The prosecutor's comment was a reasonable inference from the evidence. "The test of a legitimate argument is that whatever is based on facts in evidence is within the scope of proper comment in argument to the jury." Ward v. State, 440 So. 2d 1227, 1230 (Ala.Cr. App.1983). "Counsel for both the State and [the] defendant are allowed wide latitude in drawing reasonable inferences from the evidence in their closing arguments. A prosecutor as well as defense counsel has a right to present [her] impression from the evidence, if reasonable, and may argue every legitimate inference." Manigan v. State, 402 So. 2d 1063, 1072 (Ala.Cr.App.) (citations omitted), cert. denied, 402 So. 2d 1072 (Ala. 1981). "A prosecutor may express her opinion concerning reasonable inferences, deductions, and conclusions to be drawn from the facts in evidence, as long as she does not express an opinion as to the defendant's guilt. Sams v. State, 506 So. 2d 1027, 1029 (Ala.Cr.App.1986)." Cross v. State, 536 So. 2d 155, 160 (Ala.Cr.App.1988).


The trial judge instructed the jury on the principles of law involved in this case on the afternoon of one day. On the morning of the next day, the jury requested to be recharged on the principles of murder, manslaughter, and complicity. R. 668. Although given the opportunity, the jury did not request that any other instruction be repeated. At that point, defense counsel requested the trial judge to recharge the jury on the principles of self-defense. It appears that defense counsel also objected to the trial judge's failure to recharge the jury on reasonable doubt and the presumption of innocence. R. 682-83.

"A trial judge is not required to repeat any other part of his oral charge when answering a specific inquiry from the jury." Thomas v. State, 455 So. 2d 278, 281 (Ala.Cr.App.1984). "When a jury requests additional instructions the recommended practice is for the trial court to remain within the area of the specific request in making his response." Davis v. State, 440 So. 2d 1191, 1195 (Ala.Cr.App. 1983), cert. denied, 465 U.S. 1083, 104 S. Ct. 1452, 79 L. Ed. 2d 770 (1984).

The appellants received a fair trial. The judgment of the circuit court is affirmed.



TAYLOR, J., concurs specially with opinion.

TAYLOR, Judge, concurring specially.

I disagree with the statement in Part II of the majority's opinion that the extent of cross-examination is discretionary with the trial judge and that a judgment based on the judge's exercise of that discretion will not be reversed absent a showing of abuse. The scope of cross-examination is not merely a matter to be left to the sound discretion of the trial judge, as some cases may seem to say, but is a matter controlled by law. C. Gamble, McElroy's Alabama Evidence § 136.01 (4th ed. 1991). See Hammock v. State, 612 So. 2d 545 (Ala.Cr.App.1992); Scott v. City of Guntersville, 612 So. 2d 1273 (Ala. Cr.App.1992).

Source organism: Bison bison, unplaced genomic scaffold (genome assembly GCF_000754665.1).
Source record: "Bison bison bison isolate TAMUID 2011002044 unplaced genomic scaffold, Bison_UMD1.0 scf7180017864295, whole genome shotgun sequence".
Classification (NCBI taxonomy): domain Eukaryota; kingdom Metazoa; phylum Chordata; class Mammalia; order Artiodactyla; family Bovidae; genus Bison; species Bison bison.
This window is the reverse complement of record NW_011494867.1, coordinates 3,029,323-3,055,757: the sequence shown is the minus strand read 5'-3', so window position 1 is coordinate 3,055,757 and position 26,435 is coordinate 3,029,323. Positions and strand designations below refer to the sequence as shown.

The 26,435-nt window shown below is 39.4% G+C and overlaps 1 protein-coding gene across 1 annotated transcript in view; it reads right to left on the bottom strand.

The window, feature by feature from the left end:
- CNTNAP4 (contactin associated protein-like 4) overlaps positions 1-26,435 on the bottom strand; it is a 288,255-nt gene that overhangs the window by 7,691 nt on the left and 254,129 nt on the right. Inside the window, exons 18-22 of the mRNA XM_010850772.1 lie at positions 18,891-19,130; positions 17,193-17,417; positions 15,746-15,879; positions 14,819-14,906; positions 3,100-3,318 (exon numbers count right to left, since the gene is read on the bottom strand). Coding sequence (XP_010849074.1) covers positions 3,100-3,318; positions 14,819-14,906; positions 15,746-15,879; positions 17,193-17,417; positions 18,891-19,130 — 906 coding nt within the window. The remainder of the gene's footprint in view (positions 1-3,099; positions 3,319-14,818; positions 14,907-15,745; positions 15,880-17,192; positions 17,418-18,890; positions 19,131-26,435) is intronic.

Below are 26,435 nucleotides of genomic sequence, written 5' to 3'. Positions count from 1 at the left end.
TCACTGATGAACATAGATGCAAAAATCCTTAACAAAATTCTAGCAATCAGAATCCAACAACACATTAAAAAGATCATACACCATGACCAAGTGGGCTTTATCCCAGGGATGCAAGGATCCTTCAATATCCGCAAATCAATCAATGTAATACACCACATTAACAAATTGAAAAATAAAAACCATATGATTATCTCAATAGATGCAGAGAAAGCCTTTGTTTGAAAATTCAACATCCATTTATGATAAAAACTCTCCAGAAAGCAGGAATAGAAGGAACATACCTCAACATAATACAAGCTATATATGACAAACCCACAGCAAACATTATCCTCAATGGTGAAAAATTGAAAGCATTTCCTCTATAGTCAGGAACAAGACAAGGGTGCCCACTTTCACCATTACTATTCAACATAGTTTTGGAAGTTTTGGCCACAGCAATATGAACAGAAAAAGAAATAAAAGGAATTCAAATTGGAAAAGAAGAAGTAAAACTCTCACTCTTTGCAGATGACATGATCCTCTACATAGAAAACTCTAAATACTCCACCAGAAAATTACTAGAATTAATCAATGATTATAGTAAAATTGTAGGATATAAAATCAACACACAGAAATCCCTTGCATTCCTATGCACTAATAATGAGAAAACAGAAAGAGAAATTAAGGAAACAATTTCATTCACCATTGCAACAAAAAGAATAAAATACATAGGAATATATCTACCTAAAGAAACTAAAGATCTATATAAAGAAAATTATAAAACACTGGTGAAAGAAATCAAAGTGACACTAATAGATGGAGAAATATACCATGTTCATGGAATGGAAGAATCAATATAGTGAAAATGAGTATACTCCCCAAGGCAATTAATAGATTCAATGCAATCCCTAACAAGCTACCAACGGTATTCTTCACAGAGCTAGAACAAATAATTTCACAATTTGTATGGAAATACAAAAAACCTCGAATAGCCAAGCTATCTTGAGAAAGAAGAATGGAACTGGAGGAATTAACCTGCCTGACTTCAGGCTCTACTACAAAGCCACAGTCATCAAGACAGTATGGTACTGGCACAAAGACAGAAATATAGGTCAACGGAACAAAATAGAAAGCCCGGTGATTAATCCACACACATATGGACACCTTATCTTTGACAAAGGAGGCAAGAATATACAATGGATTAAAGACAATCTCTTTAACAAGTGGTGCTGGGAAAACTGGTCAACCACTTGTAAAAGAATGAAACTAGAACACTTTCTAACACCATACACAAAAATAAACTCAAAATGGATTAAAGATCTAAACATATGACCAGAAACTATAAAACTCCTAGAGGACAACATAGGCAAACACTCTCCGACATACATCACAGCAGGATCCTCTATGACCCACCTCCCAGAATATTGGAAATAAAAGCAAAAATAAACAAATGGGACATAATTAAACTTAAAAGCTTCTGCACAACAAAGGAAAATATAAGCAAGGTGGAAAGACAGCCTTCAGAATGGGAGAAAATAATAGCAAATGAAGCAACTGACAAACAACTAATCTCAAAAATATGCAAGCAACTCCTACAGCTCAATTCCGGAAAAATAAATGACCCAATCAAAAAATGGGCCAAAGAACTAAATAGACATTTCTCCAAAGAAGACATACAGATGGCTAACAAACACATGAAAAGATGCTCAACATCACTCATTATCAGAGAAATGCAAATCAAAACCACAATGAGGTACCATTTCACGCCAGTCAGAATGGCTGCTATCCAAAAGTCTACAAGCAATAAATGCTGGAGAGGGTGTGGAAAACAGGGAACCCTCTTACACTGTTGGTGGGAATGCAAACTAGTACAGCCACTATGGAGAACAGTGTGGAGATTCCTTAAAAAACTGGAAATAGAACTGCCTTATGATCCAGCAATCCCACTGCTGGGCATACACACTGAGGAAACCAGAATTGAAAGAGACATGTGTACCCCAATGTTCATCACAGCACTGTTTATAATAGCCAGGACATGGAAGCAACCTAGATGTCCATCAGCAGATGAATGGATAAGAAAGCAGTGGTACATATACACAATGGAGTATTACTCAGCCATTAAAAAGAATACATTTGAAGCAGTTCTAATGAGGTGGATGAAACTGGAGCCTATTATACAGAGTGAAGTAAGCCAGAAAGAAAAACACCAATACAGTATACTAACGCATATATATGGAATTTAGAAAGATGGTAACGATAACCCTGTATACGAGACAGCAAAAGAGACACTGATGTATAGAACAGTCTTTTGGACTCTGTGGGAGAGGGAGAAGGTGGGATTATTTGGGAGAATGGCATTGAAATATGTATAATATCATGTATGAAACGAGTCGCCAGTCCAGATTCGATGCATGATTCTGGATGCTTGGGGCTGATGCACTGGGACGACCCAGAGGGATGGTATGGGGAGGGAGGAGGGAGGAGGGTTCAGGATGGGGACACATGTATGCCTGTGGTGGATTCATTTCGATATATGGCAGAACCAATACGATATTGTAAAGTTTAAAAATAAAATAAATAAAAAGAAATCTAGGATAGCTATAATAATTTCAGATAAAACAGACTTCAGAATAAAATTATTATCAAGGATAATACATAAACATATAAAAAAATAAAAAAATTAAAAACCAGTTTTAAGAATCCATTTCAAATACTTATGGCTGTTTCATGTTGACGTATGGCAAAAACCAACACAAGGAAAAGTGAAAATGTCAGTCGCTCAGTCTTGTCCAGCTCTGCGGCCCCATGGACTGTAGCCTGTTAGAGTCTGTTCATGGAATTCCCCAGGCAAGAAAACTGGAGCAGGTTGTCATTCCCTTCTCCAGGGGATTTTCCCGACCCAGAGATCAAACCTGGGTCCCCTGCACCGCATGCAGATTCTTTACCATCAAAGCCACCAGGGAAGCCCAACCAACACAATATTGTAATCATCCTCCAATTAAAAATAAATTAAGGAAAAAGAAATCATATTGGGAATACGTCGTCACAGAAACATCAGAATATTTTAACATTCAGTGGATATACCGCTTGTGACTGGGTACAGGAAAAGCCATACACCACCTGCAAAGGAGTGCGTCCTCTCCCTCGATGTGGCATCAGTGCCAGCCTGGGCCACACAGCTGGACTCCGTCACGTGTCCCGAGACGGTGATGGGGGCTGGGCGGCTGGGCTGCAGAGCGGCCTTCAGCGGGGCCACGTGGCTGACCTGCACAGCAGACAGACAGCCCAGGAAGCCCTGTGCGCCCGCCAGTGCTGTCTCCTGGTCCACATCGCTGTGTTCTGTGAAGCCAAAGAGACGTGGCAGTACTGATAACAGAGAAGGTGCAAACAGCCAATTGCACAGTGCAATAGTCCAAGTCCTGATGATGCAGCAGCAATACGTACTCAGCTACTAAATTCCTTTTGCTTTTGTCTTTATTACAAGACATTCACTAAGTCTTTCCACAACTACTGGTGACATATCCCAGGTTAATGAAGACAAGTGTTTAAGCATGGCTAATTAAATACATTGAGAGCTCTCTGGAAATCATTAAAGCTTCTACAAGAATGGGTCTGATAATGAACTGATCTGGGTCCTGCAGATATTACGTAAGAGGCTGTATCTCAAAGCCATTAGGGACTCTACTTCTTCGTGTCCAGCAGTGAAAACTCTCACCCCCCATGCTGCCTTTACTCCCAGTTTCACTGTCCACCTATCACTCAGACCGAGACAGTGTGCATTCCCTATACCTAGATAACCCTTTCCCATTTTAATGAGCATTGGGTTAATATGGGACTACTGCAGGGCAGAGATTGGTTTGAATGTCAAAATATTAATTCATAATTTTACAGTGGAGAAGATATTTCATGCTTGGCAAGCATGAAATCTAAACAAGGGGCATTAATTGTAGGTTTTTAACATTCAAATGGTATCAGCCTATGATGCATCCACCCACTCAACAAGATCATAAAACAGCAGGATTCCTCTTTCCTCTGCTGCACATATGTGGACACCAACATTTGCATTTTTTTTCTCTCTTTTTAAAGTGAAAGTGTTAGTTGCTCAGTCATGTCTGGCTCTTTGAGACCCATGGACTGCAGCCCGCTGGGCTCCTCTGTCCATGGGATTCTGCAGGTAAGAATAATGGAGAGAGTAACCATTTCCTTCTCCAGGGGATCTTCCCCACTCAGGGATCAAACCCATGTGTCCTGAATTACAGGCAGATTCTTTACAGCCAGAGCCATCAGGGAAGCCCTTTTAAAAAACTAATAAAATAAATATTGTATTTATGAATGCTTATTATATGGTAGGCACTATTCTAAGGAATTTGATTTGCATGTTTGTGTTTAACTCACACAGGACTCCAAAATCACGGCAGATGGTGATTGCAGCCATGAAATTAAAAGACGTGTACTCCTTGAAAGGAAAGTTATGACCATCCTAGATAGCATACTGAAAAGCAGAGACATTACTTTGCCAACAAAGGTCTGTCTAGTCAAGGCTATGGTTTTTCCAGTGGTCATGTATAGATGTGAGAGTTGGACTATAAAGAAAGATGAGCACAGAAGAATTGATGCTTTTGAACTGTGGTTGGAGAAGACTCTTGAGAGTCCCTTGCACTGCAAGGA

Section 12-21-137, Code of Alabama 1975, states, in pertinent part:

"The right of cross-examination, thorough and sifting, belongs to every party as to the witnesses called against him...."

See also Ala. Const. 1901, Article I, § 6:

"[T]he cross-examining party has the absolute right on cross-examination, not only to inquire as to matters relevant to the issues... but also to inquire into the conduct and circumstances of the witness which have measurable bearing upon his credibility. This right to a party to have thorough and sifting cross-examination is provided by statute." *1283 C. Gamble, McElroy's Alabama Evidence § 136.01 (4th ed. 1991).

Although I disagree with the statement of the majority characterizing the extent of cross-examination as completely within the discretion of the trial court, I agree with the result reached by the majority.


[1] Although this victim's name is spelled "Boglin" throughout the transcript, it is spelled "Bogan" in the indictments.

[2] Defense counsel reminded the trial court of Huntley v. State, 627 So. 2d 1011 (Ala.Cr.App. 1991), affirmed, 627 So. 2d 1013 (Ala.1992), which involved the same trial judge and the same prosecutor. In Huntley, the trial judge also expressly determined that the defendant had failed to present a prima facie case of discrimination. However, the prosecutor stated her reasons for striking blacks and this Court found that the State had "failed to carry its `burden of articulating... clear, specific and legitimate reason[s] for the challenge[s] which relate[d] to the particular case to be tried, and which [were] nondiscriminatory.'" Huntley v. State, 627 So. 2d at 1012 (emphasis in original) (quoting Ex parte Branch, 526 So.2d at 623).

[3] Appellant Benjamin Wright later testified without objection that he heard Bogan "holler" that "if we didn't pay him, he was gonna shoot the house up." R. 512. Even later, he testified that "Pre was still over there talking and saying he was gonna regular shoot the house up." R. 522.